This country guidance is currently under review. In view of the recent significant changes, notably the Taliban takeover, assessments within this document may no longer be valid. When examining the international protection needs of applicants from Afghanistan, please consider the most up-to-date country of origin information available.
This profile refers to individuals whose actions or status are perceived as transgressing moral codes and as shameful to family honour.
Honour-based violence, especially but not exclusively against women, is a common occurrence in Afghanistan. The accusation of dishonour against a woman alone can bring perceived shame to the family. The Penal Code prescribes less severe punishments for killings done to defend honour. Offenders of attacks against women often enjoy impunity [State structure, 3.3.1; Society-based targeting, 3.7, 7.2].
Zina is a moral crime perceived in Afghanistan as shameful and can be applied to women, as well as to men. This is a broad concept of all behaviour outside the norm: sex outside marriage, illicit sexual relations, adultery and pre-marital sex. Zina can also be imputed to a woman in case of rape or sexual assault. It can lead to death threats and honour violence, including honour killings. Zina is punishable under both the Penal Code and the Sharia. Prosecution for zina affects women to a larger degree; punishment is also harsher for women. It is reported that during 2019, those detained for ‘moral crimes’ continued to be primarily women [Criminal law and customary justice, 1.2; Society-based targeting, 3.5, 3.6].
Individuals and couples found to have committed zina are commonly sentenced by government courts to imprisonment and corporal punishments are carried out. In 2019, there were reports of criminal charges based on interpretations of Islamic law, for example reports of officials charging women and men with immorality or running away from home, and reports of police often detaining women for zina at the request of family members. In rural areas, where the government has less or no control, there have been reports of extrajudicial punishments by insurgent groups, such as the Taliban, and local powerbrokers, including executions, lashings and beatings [Criminal law and customary justice, 1.2, 1.6, 1.8; State structure, 3.3.1; Society-based targeting, 3.6.5].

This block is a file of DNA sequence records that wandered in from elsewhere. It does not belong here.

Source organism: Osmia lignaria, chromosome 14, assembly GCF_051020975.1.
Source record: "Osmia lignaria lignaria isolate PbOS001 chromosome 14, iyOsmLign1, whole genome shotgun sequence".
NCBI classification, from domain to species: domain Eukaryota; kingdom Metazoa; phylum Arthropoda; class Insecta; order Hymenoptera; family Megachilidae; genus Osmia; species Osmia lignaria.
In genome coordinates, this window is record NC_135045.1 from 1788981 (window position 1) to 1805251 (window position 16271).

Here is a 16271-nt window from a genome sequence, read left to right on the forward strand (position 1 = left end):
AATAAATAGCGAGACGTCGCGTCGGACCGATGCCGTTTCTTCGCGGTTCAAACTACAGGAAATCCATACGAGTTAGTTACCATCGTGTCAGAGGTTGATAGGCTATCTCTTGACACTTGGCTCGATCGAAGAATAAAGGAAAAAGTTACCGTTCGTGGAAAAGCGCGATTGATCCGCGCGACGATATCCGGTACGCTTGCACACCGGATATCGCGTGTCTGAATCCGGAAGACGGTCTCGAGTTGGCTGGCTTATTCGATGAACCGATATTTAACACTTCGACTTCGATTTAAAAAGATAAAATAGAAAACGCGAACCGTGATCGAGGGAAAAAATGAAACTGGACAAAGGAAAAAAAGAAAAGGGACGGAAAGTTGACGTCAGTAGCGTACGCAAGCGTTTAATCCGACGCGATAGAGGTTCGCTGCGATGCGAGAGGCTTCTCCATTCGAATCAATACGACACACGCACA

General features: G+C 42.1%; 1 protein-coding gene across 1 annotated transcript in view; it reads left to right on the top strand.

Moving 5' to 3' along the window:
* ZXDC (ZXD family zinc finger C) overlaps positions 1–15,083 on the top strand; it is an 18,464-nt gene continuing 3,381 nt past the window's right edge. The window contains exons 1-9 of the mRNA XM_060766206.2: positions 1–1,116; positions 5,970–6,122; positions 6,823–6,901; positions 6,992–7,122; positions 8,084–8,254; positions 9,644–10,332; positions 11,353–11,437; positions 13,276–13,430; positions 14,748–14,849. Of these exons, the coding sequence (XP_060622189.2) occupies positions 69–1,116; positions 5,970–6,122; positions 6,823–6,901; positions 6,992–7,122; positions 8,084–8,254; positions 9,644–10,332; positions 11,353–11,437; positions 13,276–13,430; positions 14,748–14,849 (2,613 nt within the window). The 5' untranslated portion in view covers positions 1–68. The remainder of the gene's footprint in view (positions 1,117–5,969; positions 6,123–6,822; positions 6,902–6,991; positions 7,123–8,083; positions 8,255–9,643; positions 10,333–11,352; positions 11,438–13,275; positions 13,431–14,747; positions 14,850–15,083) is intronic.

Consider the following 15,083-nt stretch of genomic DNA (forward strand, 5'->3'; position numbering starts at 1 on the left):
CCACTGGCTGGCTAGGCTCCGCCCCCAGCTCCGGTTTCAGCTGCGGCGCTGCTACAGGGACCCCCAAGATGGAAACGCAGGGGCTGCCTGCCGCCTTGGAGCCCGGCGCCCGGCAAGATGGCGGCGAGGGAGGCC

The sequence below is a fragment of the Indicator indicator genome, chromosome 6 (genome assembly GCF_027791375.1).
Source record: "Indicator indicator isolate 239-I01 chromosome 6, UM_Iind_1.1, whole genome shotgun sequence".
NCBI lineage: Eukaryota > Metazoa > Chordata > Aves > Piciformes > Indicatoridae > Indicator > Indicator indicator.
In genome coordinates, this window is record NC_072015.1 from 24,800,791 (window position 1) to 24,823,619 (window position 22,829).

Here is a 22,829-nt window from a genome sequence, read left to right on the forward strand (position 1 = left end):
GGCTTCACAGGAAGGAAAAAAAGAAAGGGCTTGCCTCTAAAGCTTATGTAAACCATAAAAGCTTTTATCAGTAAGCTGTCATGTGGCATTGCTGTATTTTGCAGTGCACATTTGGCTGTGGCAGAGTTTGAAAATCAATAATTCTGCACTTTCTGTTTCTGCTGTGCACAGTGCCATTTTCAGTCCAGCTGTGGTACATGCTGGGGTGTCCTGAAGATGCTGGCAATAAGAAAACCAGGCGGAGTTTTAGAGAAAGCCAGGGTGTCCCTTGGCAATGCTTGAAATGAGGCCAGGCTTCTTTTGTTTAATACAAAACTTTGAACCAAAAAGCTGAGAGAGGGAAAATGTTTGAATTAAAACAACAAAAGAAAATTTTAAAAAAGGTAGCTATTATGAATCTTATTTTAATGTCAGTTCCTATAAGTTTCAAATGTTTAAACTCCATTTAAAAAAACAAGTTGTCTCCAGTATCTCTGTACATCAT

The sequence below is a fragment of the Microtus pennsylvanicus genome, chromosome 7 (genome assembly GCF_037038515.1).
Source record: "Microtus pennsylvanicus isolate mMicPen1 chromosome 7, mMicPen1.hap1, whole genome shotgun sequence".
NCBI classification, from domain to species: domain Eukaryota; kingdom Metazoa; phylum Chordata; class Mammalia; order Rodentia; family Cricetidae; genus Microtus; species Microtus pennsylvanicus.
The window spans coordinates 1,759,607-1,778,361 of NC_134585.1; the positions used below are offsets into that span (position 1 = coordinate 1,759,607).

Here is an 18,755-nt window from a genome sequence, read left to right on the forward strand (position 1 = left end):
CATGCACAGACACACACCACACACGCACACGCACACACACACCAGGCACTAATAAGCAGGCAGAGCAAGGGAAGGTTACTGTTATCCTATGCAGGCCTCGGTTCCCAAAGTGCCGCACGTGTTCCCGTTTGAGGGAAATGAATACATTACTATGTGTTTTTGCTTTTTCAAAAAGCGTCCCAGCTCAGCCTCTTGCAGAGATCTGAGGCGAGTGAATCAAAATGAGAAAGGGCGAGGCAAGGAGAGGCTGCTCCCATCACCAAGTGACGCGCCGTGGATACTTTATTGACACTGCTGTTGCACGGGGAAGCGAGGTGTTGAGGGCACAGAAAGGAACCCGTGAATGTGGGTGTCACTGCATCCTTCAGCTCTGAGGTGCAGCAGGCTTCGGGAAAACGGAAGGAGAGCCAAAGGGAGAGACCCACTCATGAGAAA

Women seeking protection face deficiencies in the implementation and awareness of relevant laws, as well as a gender-biased and discriminatory justice system. Women who flee home are often brought back to their family by the police or are imprisoned for ‘moral crimes’. In detention, they face further sexual abuse or harassment by officials [Criminal law and customary justice, 1.6; Society-based targeting, 3.6.4, 3.8.4; State structure, 3.2. See also the section 2.11.1 Violence against women and girls: overview ].
The acts to which individuals under this profile could be exposed are of such severe nature that they would amount to persecution (e.g. imprisonment, corporal punishment and killing).
The State could potentially be considered an actor of persecution. Persecution could also be by insurgent groups, as well as by the family and/or by society in general, as there is a low societal tolerance in Afghanistan for transgressing moral and honour codes.
Not all individuals under this profile would face the level of risk required to establish well-founded fear of persecution. The individual assessment of whether or not there is a reasonable degree of likelihood for the applicant to face persecution should take into account risk-impacting circumstances, such as: gender (the risk is higher for women, including with regard to the absence of protection), area of origin (particularly affecting rural areas), conservative environment, perception of traditional gender roles by the family, power/influence of the actors involved, etc.
Nexus to a reason for persecution
Available information indicates that persecution of this profile may be for reasons of religion and/or (imputed) political opinion or membership of a particular social group. The latter could be based on common background which cannot be changed (perceived past behaviour) and a distinct identity in the context of Afghanistan, linked to their stigmatisation by the surrounding society.